In September 2018, a tornado with winds estimated at 120 to 130 mph cut through the Faribault Municipal Airport on its way north.
The storm destroyed 13 buildings, including the arrival/departure building/hangar that provided pilot services, including a place to meet passengers, a flight plan area, restrooms and access to weather information.
Since then, city officials have been hard at work not only rebuilding and repairing the current facilities, but also expanding, with a hope of continued development.
To celebrate the accomplishments made in the last three years, the Faribault Municipal Airport-Liz Wall Strohfus Field hosts an open house from 8 a.m. to noon Saturday.
In operation since 1947, the Faribault Airport is located at 3401 Hwy. 21 W. The event will include coffee and donuts, and have planes on display.
The event is also a great time for area residents to check out the new arrival and departure building, which was constructed following the 2018 tornado, one of 21 that hit the region the same evening.
Travis Block, who oversees the facility as part of his responsibilities as Faribault’s public works director, says final touches were put in place on the building last fall. Though the city had plans to hold an open house following the completion of the building, those were put on hold due to the pandemic. He describes the open house event as a great chance for folks to check out the new building, see what it’s all about and what goes on there.
“It’s a really nice facility that we have now,” said Block. “Post storm, we are rebuilt and are back in action. It makes the airport much more user friendly now than what we had before. People can come out and check it out.”
Airport Manager Jerry Serres added that a good portion of the airport has received a facelift since the tornado, and encourages residents to take a look at the updates and new facility.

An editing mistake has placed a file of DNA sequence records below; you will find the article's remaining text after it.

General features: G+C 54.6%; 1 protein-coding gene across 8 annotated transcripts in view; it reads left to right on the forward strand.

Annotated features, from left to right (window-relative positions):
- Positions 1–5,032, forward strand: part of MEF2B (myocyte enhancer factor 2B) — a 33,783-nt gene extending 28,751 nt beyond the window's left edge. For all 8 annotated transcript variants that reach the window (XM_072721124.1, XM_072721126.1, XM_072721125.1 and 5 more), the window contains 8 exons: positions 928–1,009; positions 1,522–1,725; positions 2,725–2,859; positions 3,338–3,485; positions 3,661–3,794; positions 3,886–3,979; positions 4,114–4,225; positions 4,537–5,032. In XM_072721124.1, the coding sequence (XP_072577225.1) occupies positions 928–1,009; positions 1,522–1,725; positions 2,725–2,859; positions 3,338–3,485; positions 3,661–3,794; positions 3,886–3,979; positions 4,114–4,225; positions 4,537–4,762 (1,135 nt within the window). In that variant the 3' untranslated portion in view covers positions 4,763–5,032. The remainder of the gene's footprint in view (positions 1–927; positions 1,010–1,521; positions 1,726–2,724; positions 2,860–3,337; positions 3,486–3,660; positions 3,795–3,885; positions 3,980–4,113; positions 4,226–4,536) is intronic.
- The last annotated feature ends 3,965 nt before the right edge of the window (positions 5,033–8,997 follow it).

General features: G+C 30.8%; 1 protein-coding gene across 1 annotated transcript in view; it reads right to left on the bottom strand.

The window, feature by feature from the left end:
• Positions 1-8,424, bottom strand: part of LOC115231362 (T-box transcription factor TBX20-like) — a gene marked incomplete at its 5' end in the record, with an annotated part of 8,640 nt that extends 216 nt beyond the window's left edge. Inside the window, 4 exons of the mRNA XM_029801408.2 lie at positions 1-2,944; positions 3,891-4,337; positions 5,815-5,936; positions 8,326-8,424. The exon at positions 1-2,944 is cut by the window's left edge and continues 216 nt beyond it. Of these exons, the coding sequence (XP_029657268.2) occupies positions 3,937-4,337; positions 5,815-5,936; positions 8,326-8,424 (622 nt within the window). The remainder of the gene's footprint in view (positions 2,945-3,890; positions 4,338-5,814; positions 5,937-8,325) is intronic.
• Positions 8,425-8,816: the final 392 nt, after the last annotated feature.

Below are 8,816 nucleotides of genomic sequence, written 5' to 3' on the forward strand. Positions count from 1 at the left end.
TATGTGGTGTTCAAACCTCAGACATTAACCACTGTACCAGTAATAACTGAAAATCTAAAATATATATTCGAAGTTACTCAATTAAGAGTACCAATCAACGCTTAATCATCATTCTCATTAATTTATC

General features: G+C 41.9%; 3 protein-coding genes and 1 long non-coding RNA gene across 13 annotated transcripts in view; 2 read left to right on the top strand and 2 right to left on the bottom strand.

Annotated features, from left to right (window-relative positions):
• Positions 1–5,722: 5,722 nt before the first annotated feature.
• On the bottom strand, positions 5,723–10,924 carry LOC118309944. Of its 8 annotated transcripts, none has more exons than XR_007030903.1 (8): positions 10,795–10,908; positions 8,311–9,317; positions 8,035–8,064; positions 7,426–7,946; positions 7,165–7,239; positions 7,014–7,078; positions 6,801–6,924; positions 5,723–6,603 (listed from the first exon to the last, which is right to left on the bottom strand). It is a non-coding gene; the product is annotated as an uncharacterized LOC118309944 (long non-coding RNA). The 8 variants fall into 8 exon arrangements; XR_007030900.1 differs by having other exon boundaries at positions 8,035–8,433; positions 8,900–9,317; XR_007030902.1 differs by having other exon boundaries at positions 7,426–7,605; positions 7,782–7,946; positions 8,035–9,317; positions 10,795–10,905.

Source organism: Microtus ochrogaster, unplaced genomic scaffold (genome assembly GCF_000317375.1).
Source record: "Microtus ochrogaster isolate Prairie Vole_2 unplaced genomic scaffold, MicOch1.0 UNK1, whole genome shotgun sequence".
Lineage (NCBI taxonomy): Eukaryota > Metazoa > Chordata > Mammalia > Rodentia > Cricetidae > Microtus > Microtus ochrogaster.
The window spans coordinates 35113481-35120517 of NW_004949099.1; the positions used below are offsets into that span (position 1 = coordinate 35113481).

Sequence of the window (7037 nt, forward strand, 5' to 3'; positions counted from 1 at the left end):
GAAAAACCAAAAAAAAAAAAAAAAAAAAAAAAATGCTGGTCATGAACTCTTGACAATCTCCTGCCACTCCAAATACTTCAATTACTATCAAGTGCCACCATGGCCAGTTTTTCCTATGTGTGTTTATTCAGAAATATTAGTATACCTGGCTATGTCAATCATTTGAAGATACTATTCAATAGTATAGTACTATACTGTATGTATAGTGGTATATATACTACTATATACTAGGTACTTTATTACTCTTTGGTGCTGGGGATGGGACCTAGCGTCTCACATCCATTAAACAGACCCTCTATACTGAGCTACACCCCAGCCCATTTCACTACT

In all, some 39 buildings at Faribault’s Municipal Airport sustained significant damage as a result of the storm, and twelve private hangars were completely destroyed.
Since the tornado, SteinAir, previously located in Farmington, built a large facility at the airport, about 15,000 square feet.
A larger airport is a key part of the city’s strategy to attract increased foreign direct investment. Over the last few years, the city has secured FDI from four international companies — Japanese owned Daikin, SageGlass, a subsidiary of France-based Saint-Gobain, Faribault Foods, owned by Mexico-based La Costena, and Aldi, a Germany-based discount supermarket chain.
The new hangar was constructed with insurance dollars as well as disaster assistance funds from the U.S. Department of Homeland Security. The new facility provides about 15,000 square-feet, including 12,800 square-feet of hangar space. By contrast, the temporary trailer that served as the airport’s Fixed Base Operator building after the permanent building was destroyed offered just 6,500 square feet.
Even the previous permanent building had just 10,000 square feet of hangar space. With the extra space, the airport’s ability to accommodate quick maintenance needs in a timely fashion and provide storage space has been greatly enhanced.